Wednesday, November 10, 2010

Rockport Part 1: A Seaside Retreat

The List has brought Harold and I to Rockport, MA which has seven sights on the list.  Due to scheduling conflicts/arrangements we were only able to visit six of the seven, hence the "Part 1" in the title.  Visiting this small, quaint oceanside town was very rewarding for lots of reasons.  The town has a long history dating back to the 1600s and was a supplier of granite to the East Coast up until the Industrial Revolution.  Its become an artist's retreat of sorts thanks to Rudyard Kipling's Captains Courageous.  It is home to one of the most painted/photographed sites in the world, which made The List, of course.  Rockport was the site of the revolt against rum.  In 1856, a gang of 200 women led by Hannah Jumper came through town and destroyed anything containing alcohol and banned alcohol from the town.  The town remained one of fifteen dry towns in Massachusetts for years until recently it was voted that alcohol could be served at restaurants, but liquor stores are still illegal.  In a restaurant we ate at it was stated on the menu that you can bring your own beer. 

Motif Number 1 is one of the most popular buildings in America to art students and art historians.  Its a shack that sits on Bradley Wharf and its composition and the lighting of its location, not to mention it being a symbol of New England maritime life, has become a favorite for painters and photographers.  Painter Lester Hornby is believed to have given the shack its name, a reference to its appeal to artists.  It was sold to the town in 1945.  The Blizzard of 1978 destroyed it but an exact duplicate of the shack was built that same year.  The building can be seen in films such as The Proposal and in Finding Nemo.



The Headlands was probably the most peaceful spot to go and look out at the ocean, see a sunrise or just take a walk.  To get to the Headlands, we had to take a a small, public footpath that, at first glance, looked like a space between bushes.  There were two concrete benches placed there with quotes to represent the beauty and serenity of nature. 

Entrance to the footpath that leads to The Headlands


The footpath


The Headlands


The Headlands


The view from The Headlands

When you come across a place that has a unique name you always wonder where it came from.  Bearskin Neck is just the place.  The name came from a bear caught by the tide and killed in 1700.  It was the commercial and shipbuilding center of Rockport for 150 years.  The first dock was bult there in 1743.  It was also the site of Stone Fort and sea fencibles barrack during the War of 1812.  These days its a tiny street lined with shops and opens up at the end to the view also seen at the Headlands, which is directly across the water.


Not bad for a bear that died 300 years ago right?



At the end of Bearskin Neck

Halibut Point State Park used to be the Babson Farm granite quarry, made of sheets of 440 million year old granite.  It was purchased by the Rockport Granite Company in the 1840s.  When the Cape Ann granite industry collapsed in 1929, 17 acres on the eastern side of the quarry were purchased and given to the Trustees of Reservations.  The remainder of the area sat unused until late in World War II when a fire control tower was constructed to provide aiming information for the massive coastal defense guns that guarded Boston and Portsmouth Harbors.  The tower is now the park's Visitor's Center.  The park doesn't have a lot of trees due to the shallow soil, constant exposure to onshore winds and a history of frequent fires.  The vegetation that is there is mostly catbriar, bayberry, blueberry, arrowwood, shadbush and other types of wildflowers.  Looking from the overlook, one can see Crane Beach in Ipswich all the way to Mount Agamenticus in Maine.  One of the more unique things seen in the park is an area which I called Rock City, where people can build things out of stones.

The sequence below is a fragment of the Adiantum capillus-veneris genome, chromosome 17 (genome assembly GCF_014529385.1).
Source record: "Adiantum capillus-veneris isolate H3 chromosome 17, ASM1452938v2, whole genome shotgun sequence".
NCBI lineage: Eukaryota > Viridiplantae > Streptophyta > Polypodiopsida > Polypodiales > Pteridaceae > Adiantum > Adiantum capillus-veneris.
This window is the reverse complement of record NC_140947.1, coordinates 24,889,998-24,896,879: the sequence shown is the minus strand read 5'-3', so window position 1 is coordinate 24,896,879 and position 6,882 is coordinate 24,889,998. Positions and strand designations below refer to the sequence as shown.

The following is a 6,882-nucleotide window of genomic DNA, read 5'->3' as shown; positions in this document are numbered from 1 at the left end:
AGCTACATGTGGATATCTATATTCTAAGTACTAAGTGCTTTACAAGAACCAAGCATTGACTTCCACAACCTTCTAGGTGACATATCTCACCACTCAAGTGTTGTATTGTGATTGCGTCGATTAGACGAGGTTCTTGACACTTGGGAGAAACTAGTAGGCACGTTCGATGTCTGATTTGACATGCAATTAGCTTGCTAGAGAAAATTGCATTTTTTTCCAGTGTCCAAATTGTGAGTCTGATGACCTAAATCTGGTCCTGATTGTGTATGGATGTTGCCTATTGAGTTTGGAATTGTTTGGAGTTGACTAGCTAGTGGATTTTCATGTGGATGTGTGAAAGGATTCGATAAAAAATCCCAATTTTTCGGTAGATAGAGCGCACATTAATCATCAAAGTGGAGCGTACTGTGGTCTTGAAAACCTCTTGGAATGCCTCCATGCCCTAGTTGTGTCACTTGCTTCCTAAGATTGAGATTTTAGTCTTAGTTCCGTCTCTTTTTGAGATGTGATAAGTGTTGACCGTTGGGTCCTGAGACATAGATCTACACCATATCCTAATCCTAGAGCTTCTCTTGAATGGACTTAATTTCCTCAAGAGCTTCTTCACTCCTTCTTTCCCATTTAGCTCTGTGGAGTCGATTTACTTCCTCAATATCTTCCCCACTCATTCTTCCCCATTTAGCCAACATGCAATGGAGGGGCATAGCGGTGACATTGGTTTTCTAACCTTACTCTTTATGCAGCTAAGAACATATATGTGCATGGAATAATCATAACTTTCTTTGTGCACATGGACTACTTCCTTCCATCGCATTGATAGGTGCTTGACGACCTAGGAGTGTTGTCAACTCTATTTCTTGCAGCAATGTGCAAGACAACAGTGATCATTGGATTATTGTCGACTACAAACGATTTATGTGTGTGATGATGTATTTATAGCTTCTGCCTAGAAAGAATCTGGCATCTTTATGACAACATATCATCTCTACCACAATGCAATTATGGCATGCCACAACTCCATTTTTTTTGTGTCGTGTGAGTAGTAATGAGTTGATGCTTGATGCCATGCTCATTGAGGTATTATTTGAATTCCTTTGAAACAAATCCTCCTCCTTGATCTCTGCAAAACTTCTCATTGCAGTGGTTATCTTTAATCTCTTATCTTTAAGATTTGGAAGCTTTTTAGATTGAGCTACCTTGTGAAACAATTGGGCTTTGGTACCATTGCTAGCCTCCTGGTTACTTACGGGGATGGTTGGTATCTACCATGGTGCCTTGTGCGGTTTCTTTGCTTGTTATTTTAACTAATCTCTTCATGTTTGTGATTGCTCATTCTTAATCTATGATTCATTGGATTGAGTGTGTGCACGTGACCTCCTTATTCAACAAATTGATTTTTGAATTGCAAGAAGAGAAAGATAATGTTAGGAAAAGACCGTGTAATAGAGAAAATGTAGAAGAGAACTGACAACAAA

The quarry




The ocean


The overlook


Rock City


Harold trying to construct something in Rock City

In the center of Rockport sits the Rockport Art Association, one of the oldest art associations in the United States.  It started out as an artist's cooperative and became a gathering place of New England artists of the 20th century.  It can always be visited for its variety of exhibitions and is a great place for a wedding, but looking at the prices of the works of art on display, I will never be an art collector.


The Shalin Liu Performance Center is in the building that used to be the Haskins Building, dating back to the 1860s.  The building used to be the gathering place of the "Sociables", holding balls and galas for the Sandy Bay Yacht Club.  It was selected in 2005 to be the site of Rockport Music's new home, the performance center it is now. 

For those keeping track, we have officially been to 49 sites on The List.

3 comments:

Heather Rojo said...

I'm loving your blog. When you're finished with Massachusetts you should come up to New Hampshire for another series of posts. Harold the Moose would love New Hampshire.

Mike said...

If they have a list, I would be up for it. Glad you enjoy the blog! :)

scott davidson said...

What an interesting blog, introduced by a thought-provoking photo. The unusual wall painting of the dwellings is also a strangely modern interpretation. Something like this hieroglyphic view of a park by Swiss painter Paul Klee, http://EN.WahooArt.com/A55A04/w.nsf/OPRA/BRUE-8LT475.
The image can be seen at wahooart.com who can supply you with a canvas print of it.